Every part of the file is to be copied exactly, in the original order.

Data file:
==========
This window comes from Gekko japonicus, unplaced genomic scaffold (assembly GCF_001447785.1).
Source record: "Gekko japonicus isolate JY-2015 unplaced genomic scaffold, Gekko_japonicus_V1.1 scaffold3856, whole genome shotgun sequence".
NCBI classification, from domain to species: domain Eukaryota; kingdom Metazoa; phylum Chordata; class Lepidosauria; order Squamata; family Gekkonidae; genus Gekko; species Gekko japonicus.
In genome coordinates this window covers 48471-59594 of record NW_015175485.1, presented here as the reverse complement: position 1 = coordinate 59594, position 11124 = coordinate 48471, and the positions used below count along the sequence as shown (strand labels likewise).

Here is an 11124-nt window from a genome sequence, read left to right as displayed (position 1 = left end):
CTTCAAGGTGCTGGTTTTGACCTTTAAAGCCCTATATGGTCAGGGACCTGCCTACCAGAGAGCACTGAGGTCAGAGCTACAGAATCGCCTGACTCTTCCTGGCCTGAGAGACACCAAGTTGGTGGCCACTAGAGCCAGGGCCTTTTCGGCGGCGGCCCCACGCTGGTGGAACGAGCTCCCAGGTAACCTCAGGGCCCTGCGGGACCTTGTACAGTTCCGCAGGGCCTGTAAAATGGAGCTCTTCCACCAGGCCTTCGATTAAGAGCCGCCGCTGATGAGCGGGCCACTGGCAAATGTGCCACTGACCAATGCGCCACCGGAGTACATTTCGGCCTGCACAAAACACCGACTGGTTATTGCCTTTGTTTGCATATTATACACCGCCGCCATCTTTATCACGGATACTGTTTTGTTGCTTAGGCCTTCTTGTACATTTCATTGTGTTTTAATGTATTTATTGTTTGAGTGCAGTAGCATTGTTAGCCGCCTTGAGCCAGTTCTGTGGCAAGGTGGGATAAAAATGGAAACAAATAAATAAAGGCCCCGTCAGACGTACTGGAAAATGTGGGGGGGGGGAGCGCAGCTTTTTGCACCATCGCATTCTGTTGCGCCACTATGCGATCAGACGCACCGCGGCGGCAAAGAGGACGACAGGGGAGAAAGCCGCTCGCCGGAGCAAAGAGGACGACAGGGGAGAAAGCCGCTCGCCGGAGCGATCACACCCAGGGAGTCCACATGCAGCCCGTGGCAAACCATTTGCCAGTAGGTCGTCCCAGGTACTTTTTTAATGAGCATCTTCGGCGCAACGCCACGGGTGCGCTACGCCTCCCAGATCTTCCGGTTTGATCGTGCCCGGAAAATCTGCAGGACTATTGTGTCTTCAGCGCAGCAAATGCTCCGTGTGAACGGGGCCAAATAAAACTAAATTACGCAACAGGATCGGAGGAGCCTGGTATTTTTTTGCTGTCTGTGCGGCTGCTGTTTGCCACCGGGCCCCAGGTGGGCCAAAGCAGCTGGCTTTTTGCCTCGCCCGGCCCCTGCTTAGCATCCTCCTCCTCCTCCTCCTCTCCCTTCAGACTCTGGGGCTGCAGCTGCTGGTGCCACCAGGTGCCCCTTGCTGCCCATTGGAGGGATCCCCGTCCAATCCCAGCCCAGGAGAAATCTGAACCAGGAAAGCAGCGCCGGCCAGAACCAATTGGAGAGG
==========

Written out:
This window comes from Gekko japonicus, unplaced genomic scaffold (assembly GCF_001447785.1).
Source record: "Gekko japonicus isolate JY-2015 unplaced genomic scaffold, Gekko_japonicus_V1.1 scaffold3856, whole genome shotgun sequence".
NCBI classification, from domain to species: domain Eukaryota; kingdom Metazoa; phylum Chordata; class Lepidosauria; order Squamata; family Gekkonidae; genus Gekko; species Gekko japonicus.
In genome coordinates this window covers 48471-59594 of record NW_015175485.1, presented here as the reverse complement: position 1 = coordinate 59594, position 11124 = coordinate 48471, and the positions used below count along the sequence as shown (strand labels likewise).

Here is an 11124-nt window from a genome sequence, read left to right as displayed (position 1 = left end):
CTTCAAGGTGCTGGTTTTGACCTTTAAAGCCCTATATGGTCAGGGACCTGCCTACCAGAGAGCACTGAGGTCAGAGCTACAGAATCGCCTGACTCTTCCTGGCCTGAGAGACACCAAGTTGGTGGCCACTAGAGCCAGGGCCTTTTCGGCGGCGGCCCCACGCTGGTGGAACGAGCTCCCAGGTAACCTCAGGGCCCTGCGGGACCTTGTACAGTTCCGCAGGGCCTGTAAAATGGAGCTCTTCCACCAGGCCTTCGATTAAGAGCCGCCGCTGATGAGCGGGCCACTGGCAAATGTGCCACTGACCAATGCGCCACCGGAGTACATTTCGGCCTGCACAAAACACCGACTGGTTATTGCCTTTGTTTGCATATTATACACCGCCGCCATCTTTATCACGGATACTGTTTTGTTGCTTAGGCCTTCTTGTACATTTCATTGTGTTTTAATGTATTTATTGTTTGAGTGCAGTAGCATTGTTAGCCGCCTTGAGCCAGTTCTGTGGCAAGGTGGGATAAAAATGGAAACAAATAAATAAAGGCCCCGTCAGACGTACTGGAAAATGTGGGGGGGGGGAGCGCAGCTTTTTGCACCATCGCATTCTGTTGCGCCACTATGCGATCAGACGCACCGCGGCGGCAAAGAGGACGACAGGGGAGAAAGCCGCTCGCCGGAGCAAAGAGGACGACAGGGGAGAAAGCCGCTCGCCGGAGCGATCACACCCAGGGAGTCCACATGCAGCCCGTGGCAAACCATTTGCCAGTAGGTCGTCCCAGGTACTTTTTTAATGAGCATCTTCGGCGCAACGCCACGGGTGCGCTACGCCTCCCAGATCTTCCGGTTTGATCGTGCCCGGAAAATCTGCAGGACTATTGTGTCTTCAGCGCAGCAAATGCTCCGTGTGAACGGGGCCAAATAAAACTAAATTACGCAACAGGATCGGAGGAGCCTGGTATTTTTTTGCTGTCTGTGCGGCTGCTGTTTGCCACCGGGCCCCAGGTGGGCCAAAGCAGCTGGCTTTTTGCCTCGCCCGGCCCCTGCTTAGCATCCTCCTCCTCCTCCTCCTCTCCCTTCAGACTCTGGGGCTGCAGCTGCTGGTGCCACCAGGTGCCCCTTGCTGCCCATTGGAGGGATCCCCGTCCAATCCCAGCCCAGGAGAAATCTGAACCAGGAAAGCAGCGCCGGCCAGAACCAATTGGAGAGG